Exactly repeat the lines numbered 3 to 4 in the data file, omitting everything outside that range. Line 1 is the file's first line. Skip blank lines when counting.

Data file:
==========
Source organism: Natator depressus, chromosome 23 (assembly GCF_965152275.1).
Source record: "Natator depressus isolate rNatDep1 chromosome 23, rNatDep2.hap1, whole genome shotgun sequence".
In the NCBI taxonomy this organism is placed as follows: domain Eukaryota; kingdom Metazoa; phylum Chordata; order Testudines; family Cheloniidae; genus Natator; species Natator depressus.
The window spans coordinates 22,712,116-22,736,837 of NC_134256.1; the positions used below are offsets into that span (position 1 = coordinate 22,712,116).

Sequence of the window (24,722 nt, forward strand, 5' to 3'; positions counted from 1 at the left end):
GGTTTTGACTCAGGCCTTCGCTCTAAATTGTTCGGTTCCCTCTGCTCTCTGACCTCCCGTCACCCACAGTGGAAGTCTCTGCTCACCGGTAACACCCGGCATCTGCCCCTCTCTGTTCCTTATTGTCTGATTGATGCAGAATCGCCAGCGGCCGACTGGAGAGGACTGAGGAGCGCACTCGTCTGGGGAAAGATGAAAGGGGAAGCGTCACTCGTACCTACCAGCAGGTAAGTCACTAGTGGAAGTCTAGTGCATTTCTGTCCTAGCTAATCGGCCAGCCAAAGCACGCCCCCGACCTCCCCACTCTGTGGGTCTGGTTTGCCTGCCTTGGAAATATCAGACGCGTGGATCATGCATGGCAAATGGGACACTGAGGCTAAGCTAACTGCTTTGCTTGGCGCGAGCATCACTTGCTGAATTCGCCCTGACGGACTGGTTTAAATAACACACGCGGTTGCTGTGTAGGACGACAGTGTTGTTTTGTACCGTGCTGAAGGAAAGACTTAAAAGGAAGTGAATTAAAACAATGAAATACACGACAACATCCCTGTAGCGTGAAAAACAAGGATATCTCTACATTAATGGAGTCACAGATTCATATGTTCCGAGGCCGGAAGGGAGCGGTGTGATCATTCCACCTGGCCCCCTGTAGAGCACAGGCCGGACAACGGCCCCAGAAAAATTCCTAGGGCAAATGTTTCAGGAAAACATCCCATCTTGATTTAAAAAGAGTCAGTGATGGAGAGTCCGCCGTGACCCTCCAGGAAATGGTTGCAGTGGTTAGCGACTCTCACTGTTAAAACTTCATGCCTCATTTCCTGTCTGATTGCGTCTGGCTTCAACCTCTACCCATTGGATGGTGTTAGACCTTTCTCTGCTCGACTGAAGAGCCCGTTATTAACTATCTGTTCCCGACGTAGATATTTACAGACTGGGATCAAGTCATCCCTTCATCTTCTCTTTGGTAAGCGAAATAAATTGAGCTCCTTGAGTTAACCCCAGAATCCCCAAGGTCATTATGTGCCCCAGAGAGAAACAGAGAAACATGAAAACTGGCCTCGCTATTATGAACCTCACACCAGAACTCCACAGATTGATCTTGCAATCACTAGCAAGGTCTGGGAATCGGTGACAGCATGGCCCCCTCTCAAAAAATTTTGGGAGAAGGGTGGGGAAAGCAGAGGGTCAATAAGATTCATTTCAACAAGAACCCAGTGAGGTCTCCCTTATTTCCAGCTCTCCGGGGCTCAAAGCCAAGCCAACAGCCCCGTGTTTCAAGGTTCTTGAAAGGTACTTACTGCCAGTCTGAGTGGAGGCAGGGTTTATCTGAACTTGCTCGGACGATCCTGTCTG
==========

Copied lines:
In the NCBI taxonomy this organism is placed as follows: domain Eukaryota; kingdom Metazoa; phylum Chordata; order Testudines; family Cheloniidae; genus Natator; species Natator depressus.
The window spans coordinates 22,712,116-22,736,837 of NC_134256.1; the positions used below are offsets into that span (position 1 = coordinate 22,712,116).